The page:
Caesar was killed in 44BC, and she entered into a passionate relationship with Roman general Mark Antony, aligning herself with him in the Caesar succession tussle, against Octavian (also known as Augustus Caesar). When Mark Antony was defeated by Octavian in battle, Antony committed suicide, and Cleopatra followed suit. The Ptolemaic dynasty thus came to an end and Egypt became a vassal state of Rome.

Cleopatra’s legacy has been vigorously contested, the subject of myth, embellishment and propaganda throughout the ages. Though she’s been called the most beautiful woman who ever lived, historical accounts point otherwise. 

The ancient historian Plutarch, writing in 75AD, said “her actual beauty was not so remarkable that none could be compared with her…but the contact of her presence was irresistible.” The real Cleopatra, it seems, had charisma, and “her sexiness stemmed from her intelligence – what Plutarch described as ‘the charm of her conversation’—rather than her kohl-rimmed eyes,” says this article in the Smithsonian Magazine.


Makeda, Queen of Sheba


Perhaps no other famous African queen of antiquity has so many competing narratives about her. In the Bible, the Queen of Sheba came to Jerusalem to hear the wisdom of Solomon, heavy laden with camels bearing spices, gold and precious stones. But the Jewish scripture, the Talmud, says that it was not a woman but a king of Sheba who came to Jerusalem. In Islam, she is simply “the queen of the south”.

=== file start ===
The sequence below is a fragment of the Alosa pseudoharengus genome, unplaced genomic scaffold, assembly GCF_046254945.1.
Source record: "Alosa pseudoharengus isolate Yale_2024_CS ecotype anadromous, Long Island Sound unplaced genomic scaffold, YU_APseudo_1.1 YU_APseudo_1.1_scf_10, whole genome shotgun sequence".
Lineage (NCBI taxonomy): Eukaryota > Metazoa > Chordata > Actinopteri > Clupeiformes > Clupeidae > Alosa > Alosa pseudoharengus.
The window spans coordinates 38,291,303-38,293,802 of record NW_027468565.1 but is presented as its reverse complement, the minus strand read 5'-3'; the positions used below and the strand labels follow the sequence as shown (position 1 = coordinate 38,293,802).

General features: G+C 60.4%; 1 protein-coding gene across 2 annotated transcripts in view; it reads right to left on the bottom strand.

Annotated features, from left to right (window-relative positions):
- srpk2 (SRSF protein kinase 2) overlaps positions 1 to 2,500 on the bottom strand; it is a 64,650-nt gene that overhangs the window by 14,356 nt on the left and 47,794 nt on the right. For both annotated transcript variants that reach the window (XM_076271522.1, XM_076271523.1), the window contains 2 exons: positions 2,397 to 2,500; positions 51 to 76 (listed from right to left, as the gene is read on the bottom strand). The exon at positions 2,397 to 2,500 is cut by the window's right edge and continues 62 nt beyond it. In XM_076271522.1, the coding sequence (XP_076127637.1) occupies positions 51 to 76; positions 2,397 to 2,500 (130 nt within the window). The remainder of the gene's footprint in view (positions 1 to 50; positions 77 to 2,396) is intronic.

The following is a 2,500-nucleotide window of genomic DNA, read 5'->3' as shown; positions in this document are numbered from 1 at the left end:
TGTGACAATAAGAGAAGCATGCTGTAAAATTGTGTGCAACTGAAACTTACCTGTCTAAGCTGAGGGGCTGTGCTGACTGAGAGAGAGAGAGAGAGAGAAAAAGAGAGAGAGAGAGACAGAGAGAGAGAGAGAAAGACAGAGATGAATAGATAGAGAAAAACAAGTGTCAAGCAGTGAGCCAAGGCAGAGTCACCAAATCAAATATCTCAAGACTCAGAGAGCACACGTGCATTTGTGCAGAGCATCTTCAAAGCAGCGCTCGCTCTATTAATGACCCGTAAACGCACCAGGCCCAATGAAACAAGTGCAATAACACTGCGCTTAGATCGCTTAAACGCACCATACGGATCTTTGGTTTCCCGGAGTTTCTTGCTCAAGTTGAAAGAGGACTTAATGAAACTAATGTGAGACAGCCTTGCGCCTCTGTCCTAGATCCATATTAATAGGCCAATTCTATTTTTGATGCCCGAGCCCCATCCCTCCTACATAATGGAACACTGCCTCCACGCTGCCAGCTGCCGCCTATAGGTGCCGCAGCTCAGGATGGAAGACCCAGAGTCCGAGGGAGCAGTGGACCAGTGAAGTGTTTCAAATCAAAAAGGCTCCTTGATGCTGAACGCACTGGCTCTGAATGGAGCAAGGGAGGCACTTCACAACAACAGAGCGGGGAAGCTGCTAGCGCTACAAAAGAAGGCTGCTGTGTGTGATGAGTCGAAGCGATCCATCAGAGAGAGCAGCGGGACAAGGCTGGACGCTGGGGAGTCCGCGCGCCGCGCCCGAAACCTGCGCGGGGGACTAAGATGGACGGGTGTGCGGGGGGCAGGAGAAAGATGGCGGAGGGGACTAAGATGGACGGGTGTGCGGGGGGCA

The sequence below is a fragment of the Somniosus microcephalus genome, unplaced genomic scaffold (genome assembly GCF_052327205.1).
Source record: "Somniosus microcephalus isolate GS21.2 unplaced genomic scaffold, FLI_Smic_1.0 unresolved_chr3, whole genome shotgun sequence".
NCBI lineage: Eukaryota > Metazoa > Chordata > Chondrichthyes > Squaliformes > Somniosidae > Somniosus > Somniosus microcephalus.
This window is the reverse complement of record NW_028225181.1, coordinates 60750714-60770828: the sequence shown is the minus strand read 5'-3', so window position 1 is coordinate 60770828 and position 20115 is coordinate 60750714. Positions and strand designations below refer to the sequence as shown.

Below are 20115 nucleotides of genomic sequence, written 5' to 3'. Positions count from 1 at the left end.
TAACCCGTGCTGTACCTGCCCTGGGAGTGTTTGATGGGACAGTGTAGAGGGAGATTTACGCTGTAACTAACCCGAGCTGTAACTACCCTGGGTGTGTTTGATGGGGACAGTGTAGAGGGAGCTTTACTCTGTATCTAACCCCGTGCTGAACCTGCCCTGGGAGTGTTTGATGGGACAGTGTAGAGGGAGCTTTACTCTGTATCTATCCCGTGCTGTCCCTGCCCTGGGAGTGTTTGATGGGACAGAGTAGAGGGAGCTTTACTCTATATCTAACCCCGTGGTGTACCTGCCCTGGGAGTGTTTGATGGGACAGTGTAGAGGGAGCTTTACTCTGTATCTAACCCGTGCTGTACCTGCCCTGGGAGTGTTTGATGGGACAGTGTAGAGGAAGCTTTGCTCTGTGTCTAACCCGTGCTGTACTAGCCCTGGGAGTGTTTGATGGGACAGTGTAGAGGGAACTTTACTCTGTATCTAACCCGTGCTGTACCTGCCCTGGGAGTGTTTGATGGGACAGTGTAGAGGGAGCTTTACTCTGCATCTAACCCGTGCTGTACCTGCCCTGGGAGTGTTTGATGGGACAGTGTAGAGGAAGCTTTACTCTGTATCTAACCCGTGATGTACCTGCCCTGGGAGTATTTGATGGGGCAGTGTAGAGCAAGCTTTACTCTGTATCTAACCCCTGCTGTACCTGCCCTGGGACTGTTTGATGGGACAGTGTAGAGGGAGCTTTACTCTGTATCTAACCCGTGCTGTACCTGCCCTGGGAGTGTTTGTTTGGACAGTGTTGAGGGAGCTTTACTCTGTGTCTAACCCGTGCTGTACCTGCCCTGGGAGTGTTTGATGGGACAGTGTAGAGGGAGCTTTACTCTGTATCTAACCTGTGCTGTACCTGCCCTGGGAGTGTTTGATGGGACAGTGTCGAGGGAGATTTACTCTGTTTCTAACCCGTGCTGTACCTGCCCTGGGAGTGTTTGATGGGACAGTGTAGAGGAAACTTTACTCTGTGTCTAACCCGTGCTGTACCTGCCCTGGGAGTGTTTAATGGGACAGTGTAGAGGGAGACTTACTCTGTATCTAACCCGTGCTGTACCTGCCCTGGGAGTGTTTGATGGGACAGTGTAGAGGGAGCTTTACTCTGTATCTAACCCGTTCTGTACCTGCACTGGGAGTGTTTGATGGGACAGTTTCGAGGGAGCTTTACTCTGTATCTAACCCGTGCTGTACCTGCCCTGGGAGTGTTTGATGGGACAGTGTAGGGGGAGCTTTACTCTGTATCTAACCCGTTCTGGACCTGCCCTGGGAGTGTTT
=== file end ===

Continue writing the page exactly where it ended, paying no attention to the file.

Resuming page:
But her story is most elaborated in the Ethiopian tradition. Here, the founder of the Ethiopian dynasty, Menelik I, is the child of Solomon and Makeda, from whom the Ethiopian dynasty claimed to be descended from the tribe of Judah (ending in 1974 with the death of Emperor Haile Selassie).

Intriguingly, the Yoruba Ijebu clan in Nigeria also lays claim to the Queen of Sheba, calling her by the name Oloye Bilikisu, similar to the name mentioned in the Quran, Bilqis.

With such a contested story, it’s difficult to know what is historically true. But virtually all modern scholars agree Sheba was the South Arabian kingdom of Saba, whose capital was in Marib, in present-day Yemen. The Sabaeans were not restricted to Yemen alone, they were also found across the Red Sea in the area that later became the kingdom of Aksum in modern-day Ethiopia/ Eritrea.